Factbox-Big bits of Washington’s $40 billion aid package for Ukraine

WASHINGTON: The U.S. Senate on Thursday passed a bill that would provide some $40 billion in additional military, economic and humanitarian aid to Ukraine after the Russian invasion as the Biden administration predicts a protracted conflict.

The war has reduced cities to rubble, forced millions from their homes and, according to the United Nations human rights body, killed an estimated 3,500 civilians. Russia has little to show beyond a sliver of territory in southern Ukraine and marginal gains in the eastern part of the country.

The United States has rushed $3.9 billion worth of weaponry to Ukraine since the Russian invasion on February 24, including howitzers, Stinger anti-aircraft systems, Javelin anti-tank missiles, munitions and drones armed.

Here are some of the main elements of the funding program:


The legislation includes more than $4 billion in international disaster assistance to meet humanitarian needs in Ukraine and other affected countries, including the provision of emergency food and shelter.

The legislation also includes $350 million in migrant and refugee assistance for the US State Department to help refugees from Ukraine and support other countries in Eastern Europe.

The number of people fleeing Ukraine to escape the Russian invasion has topped 6 million, in Europe’s worst refugee crisis since the end of World War II, a United Nations refugee agency said on Thursday. refugees.

Most crossed into the European Union through border points in Poland, Slovakia, Hungary and Romania, where volunteers and governments rushed to help them find accommodation and provide support.


The package also includes nearly $9 billion for an economic support fund for Ukraine and other conflict-affected countries, including anti-human trafficking programs and cash that can be used to address food insecurity.

The funds can be used to provide direct financial support to the Ukrainian government, according to the draft law, although cash transfers are subject to a memorandum of understanding, as well as certain safeguards and controls.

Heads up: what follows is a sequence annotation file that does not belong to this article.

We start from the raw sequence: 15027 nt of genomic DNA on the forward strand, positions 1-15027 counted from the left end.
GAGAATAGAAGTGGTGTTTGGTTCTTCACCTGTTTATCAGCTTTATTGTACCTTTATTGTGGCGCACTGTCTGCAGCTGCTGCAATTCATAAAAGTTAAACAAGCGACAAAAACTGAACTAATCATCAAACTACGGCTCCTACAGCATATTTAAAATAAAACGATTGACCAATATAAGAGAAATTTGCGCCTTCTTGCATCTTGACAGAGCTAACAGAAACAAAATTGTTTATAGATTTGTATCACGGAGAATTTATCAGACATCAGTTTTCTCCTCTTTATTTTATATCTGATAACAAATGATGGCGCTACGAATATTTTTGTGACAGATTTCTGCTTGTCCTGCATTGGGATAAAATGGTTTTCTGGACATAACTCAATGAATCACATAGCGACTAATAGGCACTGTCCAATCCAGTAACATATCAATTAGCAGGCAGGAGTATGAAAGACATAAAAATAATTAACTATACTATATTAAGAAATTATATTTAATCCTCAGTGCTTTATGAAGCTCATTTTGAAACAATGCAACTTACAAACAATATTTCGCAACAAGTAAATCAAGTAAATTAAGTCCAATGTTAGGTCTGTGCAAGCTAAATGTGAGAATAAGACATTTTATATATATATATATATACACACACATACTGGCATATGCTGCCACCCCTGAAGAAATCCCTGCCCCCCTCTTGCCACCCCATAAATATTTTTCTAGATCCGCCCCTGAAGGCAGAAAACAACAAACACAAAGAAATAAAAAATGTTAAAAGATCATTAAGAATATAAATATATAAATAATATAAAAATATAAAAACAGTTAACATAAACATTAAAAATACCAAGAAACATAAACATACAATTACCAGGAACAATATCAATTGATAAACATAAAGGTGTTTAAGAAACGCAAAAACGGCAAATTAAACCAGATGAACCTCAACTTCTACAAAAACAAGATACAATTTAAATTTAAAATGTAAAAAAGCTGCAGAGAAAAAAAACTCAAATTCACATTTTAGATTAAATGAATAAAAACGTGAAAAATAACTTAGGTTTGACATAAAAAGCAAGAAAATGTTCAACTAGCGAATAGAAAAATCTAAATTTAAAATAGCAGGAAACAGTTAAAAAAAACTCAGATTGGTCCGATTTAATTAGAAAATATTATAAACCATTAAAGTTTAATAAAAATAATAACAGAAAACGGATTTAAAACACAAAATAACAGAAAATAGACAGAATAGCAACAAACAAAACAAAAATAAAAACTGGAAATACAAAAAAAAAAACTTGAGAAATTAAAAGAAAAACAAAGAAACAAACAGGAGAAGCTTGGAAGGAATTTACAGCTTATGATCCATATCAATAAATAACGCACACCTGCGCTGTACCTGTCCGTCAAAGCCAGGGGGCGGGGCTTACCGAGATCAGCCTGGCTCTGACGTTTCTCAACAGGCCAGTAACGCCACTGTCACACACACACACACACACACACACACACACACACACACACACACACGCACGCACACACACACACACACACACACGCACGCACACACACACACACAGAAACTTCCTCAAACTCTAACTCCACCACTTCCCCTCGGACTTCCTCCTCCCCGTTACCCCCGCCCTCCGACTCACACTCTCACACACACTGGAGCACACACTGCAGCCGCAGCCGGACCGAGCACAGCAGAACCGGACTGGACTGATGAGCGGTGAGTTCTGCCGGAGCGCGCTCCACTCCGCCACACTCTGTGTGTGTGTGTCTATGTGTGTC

The Global Network Against Food Crises, set up by the United Nations and the European Union, said in its annual report this month that Russia’s invasion of Ukraine – both countries are major food producers – poses serious risks to global food security, especially in vulnerable countries including Afghanistan, Ethiopia, Haiti, Somalia, South Sudan, Syria and Yemen.


The package includes nearly $15 billion for defense operations and maintenance, including $6 billion for Ukraine’s Security Assistance Initiative and $8.7 billion to replenish defense stocks. American equipment sent to Ukraine.

The legislation includes hundreds of millions of dollars for the purchase of missiles, weapons and tracked combat vehicles, ammunition and aircraft, among others.

It also provides US$4 billion in foreign military funding to support Ukraine and other crisis-affected countries, and US$100 million for non-proliferation, counterterrorism, mine clearance and programs. related.


The legislation authorizes up to an additional $11 billion in presidential drawdown authority, allowing the president to authorize the transfer of items and services from U.S. stocks without congressional approval in response to an emergency .


The legislation authorizes nearly US$200 million for US State Department diplomatic programs to respond to the situation in Ukraine and conflict-affected countries.

It also authorizes US$110 million for embassy security, construction and maintenance.

(Reporting by Daphne Psaledakis; Additional reporting by Idrees Ali; Editing by Mary Milliken and Daniel Wallis)

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